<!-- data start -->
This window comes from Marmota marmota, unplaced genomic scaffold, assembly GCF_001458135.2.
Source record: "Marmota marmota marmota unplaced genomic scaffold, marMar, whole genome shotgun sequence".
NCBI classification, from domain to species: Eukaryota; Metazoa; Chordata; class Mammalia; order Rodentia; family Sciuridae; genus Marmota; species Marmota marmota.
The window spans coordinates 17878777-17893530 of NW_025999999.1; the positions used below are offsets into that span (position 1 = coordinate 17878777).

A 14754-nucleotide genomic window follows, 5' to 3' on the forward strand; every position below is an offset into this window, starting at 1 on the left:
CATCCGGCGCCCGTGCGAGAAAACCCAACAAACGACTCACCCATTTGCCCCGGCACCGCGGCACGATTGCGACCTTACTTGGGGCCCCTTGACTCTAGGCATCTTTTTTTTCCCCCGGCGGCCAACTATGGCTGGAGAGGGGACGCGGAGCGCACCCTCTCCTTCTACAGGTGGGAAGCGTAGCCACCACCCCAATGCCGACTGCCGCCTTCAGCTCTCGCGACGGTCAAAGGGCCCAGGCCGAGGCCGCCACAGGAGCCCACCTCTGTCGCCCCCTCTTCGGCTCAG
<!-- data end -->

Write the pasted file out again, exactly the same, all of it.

This window comes from Marmota marmota, unplaced genomic scaffold, assembly GCF_001458135.2.
Source record: "Marmota marmota marmota unplaced genomic scaffold, marMar, whole genome shotgun sequence".
NCBI classification, from domain to species: Eukaryota; Metazoa; Chordata; class Mammalia; order Rodentia; family Sciuridae; genus Marmota; species Marmota marmota.
The window spans coordinates 17878777-17893530 of NW_025999999.1; the positions used below are offsets into that span (position 1 = coordinate 17878777).

A 14754-nucleotide genomic window follows, 5' to 3' on the forward strand; every position below is an offset into this window, starting at 1 on the left:
CATCCGGCGCCCGTGCGAGAAAACCCAACAAACGACTCACCCATTTGCCCCGGCACCGCGGCACGATTGCGACCTTACTTGGGGCCCCTTGACTCTAGGCATCTTTTTTTTCCCCCGGCGGCCAACTATGGCTGGAGAGGGGACGCGGAGCGCACCCTCTCCTTCTACAGGTGGGAAGCGTAGCCACCACCCCAATGCCGACTGCCGCCTTCAGCTCTCGCGACGGTCAAAGGGCCCAGGCCGAGGCCGCCACAGGAGCCCACCTCTGTCGCCCCCTCTTCGGCTCAG